There are faster, lighter 2-in-1 devices around, but the Pavilion x2 offers a better price-to-performance ration than you might think. A tablet-mounted USB port, full Windows 10 OS and a free subscription to Office 365 Personal also help it avoid the bargain bin.
Cheap, runs Windows 10, full-size USB on the tablet
No extra ports on the keyboard dock, low-res display, small internal storage, poor cameras
Processor: 1.3GHz quad-core Intel Atom Z3736F
Display: 10.1in IPS at 1280x800 resolution and 149ppi
Ports: One USB 2.0, one USB Type-C, one mini HDMI and one microSD
Storage: 32GB-1TB SSD
Operating system: Windows 10 Home
The HP Pavilion x2 comes with some pretty impressive specs for such a cheap device: eight blazing cores and a sparkling QHD display.
That said, we did approach the Pavilion x2 - which starts at a relatively microscopic £230 - with slightly tempered expectations. Could such a low-cost device really work as an everyday laptop/tablet hybrid? Many hours of testing later, we have an answer: yes, kind of.
Rather than deploying a 360-degree hinge, the Pavilion x2 derives its flexibility from the ability to remove the touchscreen entirely, allowing it to either be used as a standalone slate or be inserted backwards into the keyboard, creating various ‘stand', ‘tent' and - redundantly - ‘tablet' configurations.
Unlike similar hybrids, such as the Sony Xperia Z4 Tablet, the Pavilion x2 connects the screen to the keyboard via a nine-pin docking connector rather than Bluetooth. This has the advantage of not requiring the two to be manually paired together after every restart, but also prevents the keyboard working with the tablet unless the two are physically connected and in the standard laptop layout.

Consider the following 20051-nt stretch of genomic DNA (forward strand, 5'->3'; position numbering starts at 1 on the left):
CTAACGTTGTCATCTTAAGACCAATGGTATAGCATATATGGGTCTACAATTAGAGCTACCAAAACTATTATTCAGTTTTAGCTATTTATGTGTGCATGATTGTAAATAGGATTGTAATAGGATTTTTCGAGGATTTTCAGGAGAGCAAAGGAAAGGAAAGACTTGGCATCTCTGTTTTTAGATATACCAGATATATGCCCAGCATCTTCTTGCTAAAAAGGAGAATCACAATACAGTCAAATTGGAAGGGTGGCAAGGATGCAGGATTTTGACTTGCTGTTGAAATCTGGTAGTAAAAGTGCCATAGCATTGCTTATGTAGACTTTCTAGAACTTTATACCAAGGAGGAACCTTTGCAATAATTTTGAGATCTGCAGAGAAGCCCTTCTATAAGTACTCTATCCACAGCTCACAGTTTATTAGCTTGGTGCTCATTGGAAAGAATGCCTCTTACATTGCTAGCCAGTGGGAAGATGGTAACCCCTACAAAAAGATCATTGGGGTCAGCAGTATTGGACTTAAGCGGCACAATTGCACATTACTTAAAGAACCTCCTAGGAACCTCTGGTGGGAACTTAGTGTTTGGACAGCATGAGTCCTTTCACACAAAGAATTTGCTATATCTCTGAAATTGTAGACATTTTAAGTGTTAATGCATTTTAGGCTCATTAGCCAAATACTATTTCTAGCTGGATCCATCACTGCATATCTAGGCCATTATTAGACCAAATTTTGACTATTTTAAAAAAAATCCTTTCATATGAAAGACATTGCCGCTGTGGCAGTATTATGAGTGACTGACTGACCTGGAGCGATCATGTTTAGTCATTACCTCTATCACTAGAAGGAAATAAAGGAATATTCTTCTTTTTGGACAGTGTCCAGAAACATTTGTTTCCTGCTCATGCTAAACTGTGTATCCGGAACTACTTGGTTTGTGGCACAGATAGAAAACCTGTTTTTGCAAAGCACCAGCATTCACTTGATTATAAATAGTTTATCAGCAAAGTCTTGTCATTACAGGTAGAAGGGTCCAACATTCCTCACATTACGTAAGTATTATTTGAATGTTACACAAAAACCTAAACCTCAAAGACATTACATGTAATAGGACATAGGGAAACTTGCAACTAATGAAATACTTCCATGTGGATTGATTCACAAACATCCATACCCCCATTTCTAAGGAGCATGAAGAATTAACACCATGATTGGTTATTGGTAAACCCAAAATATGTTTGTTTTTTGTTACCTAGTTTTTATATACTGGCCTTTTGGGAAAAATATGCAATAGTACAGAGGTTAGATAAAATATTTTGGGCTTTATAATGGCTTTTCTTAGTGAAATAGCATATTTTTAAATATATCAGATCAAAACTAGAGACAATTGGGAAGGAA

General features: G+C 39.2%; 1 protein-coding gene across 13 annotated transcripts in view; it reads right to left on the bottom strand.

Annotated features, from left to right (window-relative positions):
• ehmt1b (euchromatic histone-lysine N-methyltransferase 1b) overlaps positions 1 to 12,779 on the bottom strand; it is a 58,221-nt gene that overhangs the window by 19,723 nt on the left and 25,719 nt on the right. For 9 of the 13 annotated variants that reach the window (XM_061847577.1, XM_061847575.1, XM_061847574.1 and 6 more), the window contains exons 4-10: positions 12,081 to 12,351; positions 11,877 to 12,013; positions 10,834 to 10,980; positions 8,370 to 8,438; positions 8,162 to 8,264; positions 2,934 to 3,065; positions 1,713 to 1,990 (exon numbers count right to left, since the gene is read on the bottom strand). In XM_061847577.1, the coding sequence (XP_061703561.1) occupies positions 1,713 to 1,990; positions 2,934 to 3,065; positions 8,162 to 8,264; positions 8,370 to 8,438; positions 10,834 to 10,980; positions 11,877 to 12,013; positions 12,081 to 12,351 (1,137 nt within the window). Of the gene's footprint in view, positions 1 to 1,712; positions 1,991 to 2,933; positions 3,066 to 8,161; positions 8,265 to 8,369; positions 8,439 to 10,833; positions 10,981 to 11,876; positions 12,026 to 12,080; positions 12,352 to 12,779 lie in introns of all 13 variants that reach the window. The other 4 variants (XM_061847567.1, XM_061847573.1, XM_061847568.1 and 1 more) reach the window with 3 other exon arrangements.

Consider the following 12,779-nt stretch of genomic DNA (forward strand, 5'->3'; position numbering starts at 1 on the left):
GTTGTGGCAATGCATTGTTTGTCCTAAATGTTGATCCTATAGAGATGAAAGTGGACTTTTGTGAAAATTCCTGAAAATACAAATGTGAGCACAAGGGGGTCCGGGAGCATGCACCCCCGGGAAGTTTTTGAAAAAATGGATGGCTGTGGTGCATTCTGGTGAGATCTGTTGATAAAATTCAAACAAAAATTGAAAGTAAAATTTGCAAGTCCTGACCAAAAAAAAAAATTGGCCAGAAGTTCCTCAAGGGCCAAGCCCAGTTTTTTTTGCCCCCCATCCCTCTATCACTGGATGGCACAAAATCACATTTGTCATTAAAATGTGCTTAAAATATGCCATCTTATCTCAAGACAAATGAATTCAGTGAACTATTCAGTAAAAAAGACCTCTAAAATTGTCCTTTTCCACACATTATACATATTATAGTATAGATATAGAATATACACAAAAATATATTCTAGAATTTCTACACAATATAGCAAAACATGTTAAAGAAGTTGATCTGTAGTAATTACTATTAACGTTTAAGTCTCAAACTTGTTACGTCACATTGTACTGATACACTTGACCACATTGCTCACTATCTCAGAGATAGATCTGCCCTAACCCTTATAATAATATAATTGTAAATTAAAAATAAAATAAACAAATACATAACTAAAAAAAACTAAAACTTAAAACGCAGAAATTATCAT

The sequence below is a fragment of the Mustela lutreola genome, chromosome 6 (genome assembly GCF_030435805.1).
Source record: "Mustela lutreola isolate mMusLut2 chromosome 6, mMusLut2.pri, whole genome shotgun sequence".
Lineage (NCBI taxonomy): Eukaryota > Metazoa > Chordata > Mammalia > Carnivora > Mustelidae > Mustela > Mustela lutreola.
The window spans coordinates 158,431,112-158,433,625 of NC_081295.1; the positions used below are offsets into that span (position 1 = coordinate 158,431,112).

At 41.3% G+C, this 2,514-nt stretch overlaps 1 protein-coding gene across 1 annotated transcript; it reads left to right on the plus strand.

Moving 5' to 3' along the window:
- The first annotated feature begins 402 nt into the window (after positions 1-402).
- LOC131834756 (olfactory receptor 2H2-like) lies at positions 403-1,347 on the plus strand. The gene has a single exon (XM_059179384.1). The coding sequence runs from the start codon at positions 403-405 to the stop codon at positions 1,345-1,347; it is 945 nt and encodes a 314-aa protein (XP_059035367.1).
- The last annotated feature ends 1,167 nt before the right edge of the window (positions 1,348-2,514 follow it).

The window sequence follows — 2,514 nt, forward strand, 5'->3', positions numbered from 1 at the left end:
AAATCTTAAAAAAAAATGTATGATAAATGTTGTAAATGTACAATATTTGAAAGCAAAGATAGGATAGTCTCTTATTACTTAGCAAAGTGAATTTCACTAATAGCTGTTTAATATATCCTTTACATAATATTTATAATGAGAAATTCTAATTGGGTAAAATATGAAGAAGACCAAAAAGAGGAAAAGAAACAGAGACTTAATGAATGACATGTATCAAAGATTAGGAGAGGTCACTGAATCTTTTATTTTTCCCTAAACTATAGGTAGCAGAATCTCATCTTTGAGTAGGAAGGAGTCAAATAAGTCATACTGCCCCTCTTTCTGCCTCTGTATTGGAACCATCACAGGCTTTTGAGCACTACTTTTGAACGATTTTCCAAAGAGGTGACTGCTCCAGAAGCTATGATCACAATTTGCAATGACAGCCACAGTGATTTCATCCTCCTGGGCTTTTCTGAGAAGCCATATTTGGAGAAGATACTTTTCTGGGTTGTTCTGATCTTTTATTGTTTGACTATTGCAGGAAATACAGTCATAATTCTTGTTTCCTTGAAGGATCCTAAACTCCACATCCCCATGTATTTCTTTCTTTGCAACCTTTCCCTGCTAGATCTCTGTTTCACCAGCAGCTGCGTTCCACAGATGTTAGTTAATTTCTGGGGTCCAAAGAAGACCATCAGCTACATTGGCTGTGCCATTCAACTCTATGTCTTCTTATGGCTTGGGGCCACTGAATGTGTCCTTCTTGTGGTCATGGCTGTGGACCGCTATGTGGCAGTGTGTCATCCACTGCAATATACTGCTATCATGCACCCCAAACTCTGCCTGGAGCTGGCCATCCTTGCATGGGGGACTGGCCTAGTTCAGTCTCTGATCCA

This keyboard is fairly cramped - par for the course with 10.1in machines, sadly - but we got used to it quickly, and the keys are spaced far enough apart to minimise mistakes. We much prefer using it to the screen-hogging digital keyboard, especially since poking at the latter in the stand configuration causes it to bounce back and forth on the pivot.
Nonetheless, the Pavilion x2 did prove resilient against damage during our travels with it. We actually had a stronger adverse reaction to the aesthetics - it's all dull plastics and grim greys - than the build quality, which is decent for the price. At 260x170x16.8mm and 1.12kg with the keyboard, or 260x170x9.7mm and 590g without, it's also thinner and lighter than we thought it would be, though it's not quite as slimline as the Xperia Z4 Tablet or the Asus Transformer Book Chi T100.
The selection of ports is good by tablet standards but poor by laptop standards. The Pavilion x2 includes one full-size USB 2.0 port, a new-fangled USB Type-C port (which is used for charging), one mini HDMI connector and a microSD slot. These are all located on the tablet, not the keyboard, which makes it one seriously kitted-out slate; it's hard to find a full-size USB port on any tablet outside the Microsoft Surface range.
However, on a traditional laptop, which the Pavilion x2 aims to replace, you could expect three to four USB ports. It's nice that the keyboard section is so thin, but we think we could forgive a bit of extra bulk in exchange for some additional connectivity for peripherals and thumb drives.
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